October 28, 2020

Best Caribbean All-Inclusives For 2013 [Cayman absent]

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10-hard-rock-hotel-casino-punta-cana__largeBy Jordan Simon From Fodor’s Travel

EDITOR: Surprisingly Cayman Islands get no listing. We are publishing only the first 5 from the list of 11. I am very surprised at some of the inclusions and of course our own exclusion.

Ever since Club Med promised the “antidote to civilization,” all-inclusive resorts have increasingly blanketed the Caribbean island-scapes. Once cookie-cutter, they’ve increasingly diversified in a battle for tourist dollars. Today’s they come in every conceivable style and price range, as wonderfully varied as the Caribbean itself. Some cater to family fun, while others put the sin in scintillating for couples. One thing hasn’t changed: no hassles. Pay one fixed price for all you can eat, drink, and do…then leave your wallet—and worries—at home. Small wonder so many travelers swear by them.

Tamarijn ArubaBEST BEACH: TAMARIJN ARUBA

Druif/Manchebo Beach, Aruba

Aruba is famed for its champagne-hued beaches, rock formations, sizzling nightlife, and whipping winds that bend the divi divi trees at a 90-degree angle. All rooms at the Tamarijn Aruba look out on Druif Beach, which opens into the wide grin of Manchebo Beach fronting sister resort Divi Aruba. Guests at the quieter Tamarijn enjoy all the Divi’s facilities: two resorts for the price of one, including nine restaurants, seven bars, three pools, a 9-hole golf course, and the nearby Alhambra Casino. The resorts take advantage of that long stretch of beach, with aquatic activities aplenty, including snorkeling and windsurfing. Everyone gets their rocks off getting a grip on the 30-foot oceanfront rock-climbing wall.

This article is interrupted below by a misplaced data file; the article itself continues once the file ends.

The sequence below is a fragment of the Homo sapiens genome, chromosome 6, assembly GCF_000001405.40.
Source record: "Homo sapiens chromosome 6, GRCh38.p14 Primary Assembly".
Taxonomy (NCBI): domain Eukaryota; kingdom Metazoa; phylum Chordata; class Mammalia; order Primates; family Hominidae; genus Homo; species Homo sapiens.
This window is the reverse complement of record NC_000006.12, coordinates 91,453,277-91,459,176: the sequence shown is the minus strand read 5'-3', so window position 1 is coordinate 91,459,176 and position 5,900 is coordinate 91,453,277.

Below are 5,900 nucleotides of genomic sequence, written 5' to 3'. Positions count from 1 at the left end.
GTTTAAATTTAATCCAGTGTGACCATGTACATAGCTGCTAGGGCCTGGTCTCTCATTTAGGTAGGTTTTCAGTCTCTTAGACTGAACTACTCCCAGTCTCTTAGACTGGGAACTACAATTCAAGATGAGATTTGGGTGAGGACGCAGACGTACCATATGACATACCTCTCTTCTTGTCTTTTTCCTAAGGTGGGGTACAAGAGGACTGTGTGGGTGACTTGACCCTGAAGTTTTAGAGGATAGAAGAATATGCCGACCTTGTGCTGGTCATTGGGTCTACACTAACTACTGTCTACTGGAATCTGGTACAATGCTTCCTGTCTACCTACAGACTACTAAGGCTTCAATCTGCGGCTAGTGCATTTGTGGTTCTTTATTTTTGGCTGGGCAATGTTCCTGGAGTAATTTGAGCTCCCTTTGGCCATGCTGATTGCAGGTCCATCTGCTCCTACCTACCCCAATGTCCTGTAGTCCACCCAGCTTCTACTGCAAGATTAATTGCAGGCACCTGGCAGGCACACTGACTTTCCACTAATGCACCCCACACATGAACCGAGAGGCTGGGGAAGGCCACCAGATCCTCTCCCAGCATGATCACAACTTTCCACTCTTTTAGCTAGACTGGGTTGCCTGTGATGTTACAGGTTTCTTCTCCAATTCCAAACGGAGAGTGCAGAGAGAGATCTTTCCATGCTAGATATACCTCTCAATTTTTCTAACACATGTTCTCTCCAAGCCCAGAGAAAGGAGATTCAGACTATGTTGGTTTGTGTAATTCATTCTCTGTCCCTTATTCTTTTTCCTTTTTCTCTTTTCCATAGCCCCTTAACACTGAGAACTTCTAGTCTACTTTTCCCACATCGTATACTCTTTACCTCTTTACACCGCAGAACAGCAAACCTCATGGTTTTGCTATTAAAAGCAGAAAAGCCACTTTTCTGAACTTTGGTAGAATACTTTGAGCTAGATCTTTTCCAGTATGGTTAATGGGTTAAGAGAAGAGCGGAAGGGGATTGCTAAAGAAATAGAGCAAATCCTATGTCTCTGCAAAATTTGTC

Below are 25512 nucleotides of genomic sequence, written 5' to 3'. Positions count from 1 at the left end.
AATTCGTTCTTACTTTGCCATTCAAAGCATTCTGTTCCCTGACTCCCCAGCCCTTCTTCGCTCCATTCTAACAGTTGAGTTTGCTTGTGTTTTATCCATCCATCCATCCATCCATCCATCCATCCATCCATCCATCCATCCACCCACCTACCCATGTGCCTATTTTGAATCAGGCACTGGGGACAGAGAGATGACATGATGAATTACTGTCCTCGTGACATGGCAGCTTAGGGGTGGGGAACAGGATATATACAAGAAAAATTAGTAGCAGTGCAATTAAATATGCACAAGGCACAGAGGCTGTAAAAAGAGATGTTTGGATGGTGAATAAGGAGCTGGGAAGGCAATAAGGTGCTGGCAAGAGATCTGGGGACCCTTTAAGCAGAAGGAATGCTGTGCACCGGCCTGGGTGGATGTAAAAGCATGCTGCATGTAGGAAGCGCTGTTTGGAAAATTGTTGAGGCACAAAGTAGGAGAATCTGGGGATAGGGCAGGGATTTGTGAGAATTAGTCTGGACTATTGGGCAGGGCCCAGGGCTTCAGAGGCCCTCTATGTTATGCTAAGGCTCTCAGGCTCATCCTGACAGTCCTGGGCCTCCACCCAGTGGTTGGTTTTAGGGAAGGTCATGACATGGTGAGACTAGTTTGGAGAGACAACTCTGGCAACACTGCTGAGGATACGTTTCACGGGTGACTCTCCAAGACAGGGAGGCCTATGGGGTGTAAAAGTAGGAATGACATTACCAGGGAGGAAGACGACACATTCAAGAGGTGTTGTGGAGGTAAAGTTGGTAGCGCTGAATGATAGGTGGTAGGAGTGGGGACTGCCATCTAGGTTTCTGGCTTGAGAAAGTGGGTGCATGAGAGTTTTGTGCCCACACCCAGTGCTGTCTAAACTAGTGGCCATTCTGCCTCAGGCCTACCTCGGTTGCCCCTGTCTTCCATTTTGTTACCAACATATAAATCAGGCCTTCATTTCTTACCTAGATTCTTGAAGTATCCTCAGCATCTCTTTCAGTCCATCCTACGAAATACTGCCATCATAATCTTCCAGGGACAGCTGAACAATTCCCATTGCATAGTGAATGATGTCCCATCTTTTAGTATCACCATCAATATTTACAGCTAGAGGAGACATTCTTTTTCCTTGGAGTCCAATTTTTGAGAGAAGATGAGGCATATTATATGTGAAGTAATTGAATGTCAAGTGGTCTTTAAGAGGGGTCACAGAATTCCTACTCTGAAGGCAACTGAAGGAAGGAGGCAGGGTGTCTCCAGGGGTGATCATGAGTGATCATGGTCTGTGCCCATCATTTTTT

Insider Tip: Savor tuna carpaccio with avocado-mango relish while admiring the Murano art glass on display at signature restaurant, Paparazzi.

Casa de Campo

Casa de Campo

BEST FOR ADVENTURE: CASA DE CAMPO

La Romana, Dominican Republic

Casa de Campo means “house in the country”—as in a Kennedy-esque compound designed by Oscar de la Renta. Worried you’ll weigh too heavily in the lap of luxury after indulging in the sybaritic spa and fine dining? Casa offers tennis (13 courts), horseback riding, Sporting Clays Shooting Center replete with safari-themed clubhouse, and sailing or fishing (deep sea and freshwater) from the Portofino-inspired marina. Golfers snarl at “Teeth of the Dog,” a Peter Dye-abolical design featuring seven water holes, trademark railroad tyes, wicked bunkers, sharp drops in elevation, and unfair fairways.

Insider Tip: Shop and dine at Altos de Chavon, a not-cheesy replica of a 16th century Mediterranean village replete with narrow cobblestone streets and crenellated stone castles.

Beaches Turks & Caicos

Beaches Turks & Caicos

BEST FOR FAMILIES: BEACHES TURKS & CAICOS

Providençiales, Turks & Caicos

Beaches Turks & Caicos is that rare family place that respects both children and parents. The resort sits on Provo’s showcase strand, Grace Bay. It has 19 restaurants and bars, a 45,000-square-foot water park (with surf simulator, lazy river, and tweens-only section spouting water cannons and spray guns), six pools, Xbox 360® Game Garage, and bountiful beach activities. Kids interact with Sesame Street characters at breakfasts and piratical parades. Edutainment opportunities abound. The self-contained French Village section almost out-Disneys Disney World. Suites in the newer, plusher Italian Village feature a sliding door that seals off the brood’s bunk-bed room for greater privacy. All rooms now feature a personal Xbox® 360 game console, so parents can sneak off guilt-free for Blue Mountain coffee bean scrubs or romantic dinners.